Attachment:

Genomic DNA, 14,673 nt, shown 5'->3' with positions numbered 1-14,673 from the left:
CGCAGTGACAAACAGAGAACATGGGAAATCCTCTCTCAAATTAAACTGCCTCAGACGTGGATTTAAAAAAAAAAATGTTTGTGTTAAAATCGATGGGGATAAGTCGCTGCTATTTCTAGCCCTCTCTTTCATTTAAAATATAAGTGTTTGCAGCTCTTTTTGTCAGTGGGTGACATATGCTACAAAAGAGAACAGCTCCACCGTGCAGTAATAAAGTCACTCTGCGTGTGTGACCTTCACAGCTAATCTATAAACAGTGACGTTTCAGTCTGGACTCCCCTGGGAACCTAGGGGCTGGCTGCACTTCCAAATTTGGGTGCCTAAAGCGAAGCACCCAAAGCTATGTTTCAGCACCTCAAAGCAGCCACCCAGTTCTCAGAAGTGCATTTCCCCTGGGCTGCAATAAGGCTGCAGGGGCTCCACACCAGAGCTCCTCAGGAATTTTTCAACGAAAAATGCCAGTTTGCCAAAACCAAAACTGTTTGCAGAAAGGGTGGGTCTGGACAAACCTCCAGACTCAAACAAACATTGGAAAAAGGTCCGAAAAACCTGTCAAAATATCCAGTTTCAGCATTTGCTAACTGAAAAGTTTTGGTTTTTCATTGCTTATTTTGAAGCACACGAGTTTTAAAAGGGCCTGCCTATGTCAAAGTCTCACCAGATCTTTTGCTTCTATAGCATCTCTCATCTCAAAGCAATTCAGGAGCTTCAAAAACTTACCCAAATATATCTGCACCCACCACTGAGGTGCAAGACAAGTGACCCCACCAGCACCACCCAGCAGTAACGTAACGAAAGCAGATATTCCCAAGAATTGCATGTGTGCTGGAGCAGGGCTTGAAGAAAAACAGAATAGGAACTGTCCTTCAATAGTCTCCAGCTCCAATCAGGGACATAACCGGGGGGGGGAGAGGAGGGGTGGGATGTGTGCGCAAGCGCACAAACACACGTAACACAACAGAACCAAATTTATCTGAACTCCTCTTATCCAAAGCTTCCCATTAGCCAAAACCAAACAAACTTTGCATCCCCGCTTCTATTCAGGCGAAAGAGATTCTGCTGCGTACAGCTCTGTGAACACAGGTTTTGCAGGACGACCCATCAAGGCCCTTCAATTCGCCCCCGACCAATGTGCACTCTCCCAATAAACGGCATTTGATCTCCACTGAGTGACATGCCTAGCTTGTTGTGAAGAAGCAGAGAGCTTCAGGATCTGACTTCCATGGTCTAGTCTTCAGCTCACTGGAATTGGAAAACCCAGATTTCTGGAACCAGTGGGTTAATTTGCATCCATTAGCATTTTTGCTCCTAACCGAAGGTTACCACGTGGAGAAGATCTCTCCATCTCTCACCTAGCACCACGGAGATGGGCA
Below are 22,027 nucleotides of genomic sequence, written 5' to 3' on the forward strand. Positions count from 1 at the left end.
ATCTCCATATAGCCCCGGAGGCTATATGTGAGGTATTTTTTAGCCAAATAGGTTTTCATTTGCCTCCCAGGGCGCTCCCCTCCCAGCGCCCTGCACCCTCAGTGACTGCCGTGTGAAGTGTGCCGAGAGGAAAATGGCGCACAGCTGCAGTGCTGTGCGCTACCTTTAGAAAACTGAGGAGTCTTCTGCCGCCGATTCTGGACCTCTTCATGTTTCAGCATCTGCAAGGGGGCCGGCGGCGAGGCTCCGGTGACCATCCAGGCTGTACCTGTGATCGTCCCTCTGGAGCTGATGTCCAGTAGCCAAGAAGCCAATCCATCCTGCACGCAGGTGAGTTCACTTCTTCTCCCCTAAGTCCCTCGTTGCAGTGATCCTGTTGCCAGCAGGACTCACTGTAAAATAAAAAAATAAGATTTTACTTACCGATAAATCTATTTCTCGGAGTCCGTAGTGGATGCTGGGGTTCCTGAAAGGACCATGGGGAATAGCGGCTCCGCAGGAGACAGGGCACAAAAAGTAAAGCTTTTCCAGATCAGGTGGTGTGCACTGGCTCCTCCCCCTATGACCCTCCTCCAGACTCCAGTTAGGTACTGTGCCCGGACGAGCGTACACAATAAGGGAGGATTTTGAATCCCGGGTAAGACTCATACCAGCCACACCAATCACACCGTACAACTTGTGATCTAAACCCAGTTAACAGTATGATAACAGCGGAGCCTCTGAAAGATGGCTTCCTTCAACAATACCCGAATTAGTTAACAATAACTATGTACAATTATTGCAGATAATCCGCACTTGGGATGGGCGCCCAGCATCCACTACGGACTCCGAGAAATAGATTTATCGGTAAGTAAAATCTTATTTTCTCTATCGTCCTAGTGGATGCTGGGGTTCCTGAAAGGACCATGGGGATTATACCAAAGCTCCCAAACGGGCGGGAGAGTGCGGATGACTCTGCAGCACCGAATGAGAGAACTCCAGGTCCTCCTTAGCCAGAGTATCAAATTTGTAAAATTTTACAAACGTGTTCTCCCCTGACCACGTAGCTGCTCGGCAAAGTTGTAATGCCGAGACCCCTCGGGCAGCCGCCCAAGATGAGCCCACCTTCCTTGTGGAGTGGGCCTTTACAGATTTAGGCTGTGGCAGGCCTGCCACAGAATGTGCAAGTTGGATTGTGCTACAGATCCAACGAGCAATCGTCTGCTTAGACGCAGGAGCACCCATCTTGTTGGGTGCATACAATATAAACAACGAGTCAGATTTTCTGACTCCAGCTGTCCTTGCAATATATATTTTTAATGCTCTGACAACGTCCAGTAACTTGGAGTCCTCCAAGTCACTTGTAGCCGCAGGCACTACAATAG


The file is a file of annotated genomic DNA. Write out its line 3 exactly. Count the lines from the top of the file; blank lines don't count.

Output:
Below are 22,027 nucleotides of genomic sequence, written 5' to 3' on the forward strand. Positions count from 1 at the left end.